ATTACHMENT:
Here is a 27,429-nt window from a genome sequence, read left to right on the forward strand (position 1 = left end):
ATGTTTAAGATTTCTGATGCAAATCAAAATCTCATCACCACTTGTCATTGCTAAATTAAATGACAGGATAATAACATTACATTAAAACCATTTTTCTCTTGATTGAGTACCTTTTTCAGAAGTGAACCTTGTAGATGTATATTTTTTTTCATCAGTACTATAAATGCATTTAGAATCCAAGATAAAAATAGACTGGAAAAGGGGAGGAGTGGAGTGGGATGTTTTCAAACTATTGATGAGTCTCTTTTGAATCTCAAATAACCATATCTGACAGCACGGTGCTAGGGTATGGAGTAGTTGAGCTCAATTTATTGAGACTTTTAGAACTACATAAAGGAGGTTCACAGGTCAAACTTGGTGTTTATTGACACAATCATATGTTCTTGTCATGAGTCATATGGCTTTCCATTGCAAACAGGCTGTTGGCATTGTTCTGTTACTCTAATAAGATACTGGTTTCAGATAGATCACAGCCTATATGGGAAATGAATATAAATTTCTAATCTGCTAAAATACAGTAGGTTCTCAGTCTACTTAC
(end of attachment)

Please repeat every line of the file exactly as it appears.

Here is a 27,429-nt window from a genome sequence, read left to right on the forward strand (position 1 = left end):
ATGTTTAAGATTTCTGATGCAAATCAAAATCTCATCACCACTTGTCATTGCTAAATTAAATGACAGGATAATAACATTACATTAAAACCATTTTTCTCTTGATTGAGTACCTTTTTCAGAAGTGAACCTTGTAGATGTATATTTTTTTTCATCAGTACTATAAATGCATTTAGAATCCAAGATAAAAATAGACTGGAAAAGGGGAGGAGTGGAGTGGGATGTTTTCAAACTATTGATGAGTCTCTTTTGAATCTCAAATAACCATATCTGACAGCACGGTGCTAGGGTATGGAGTAGTTGAGCTCAATTTATTGAGACTTTTAGAACTACATAAAGGAGGTTCACAGGTCAAACTTGGTGTTTATTGACACAATCATATGTTCTTGTCATGAGTCATATGGCTTTCCATTGCAAACAGGCTGTTGGCATTGTTCTGTTACTCTAATAAGATACTGGTTTCAGATAGATCACAGCCTATATGGGAAATGAATATAAATTTCTAATCTGCTAAAATACAGTAGGTTCTCAGTCTACTTAC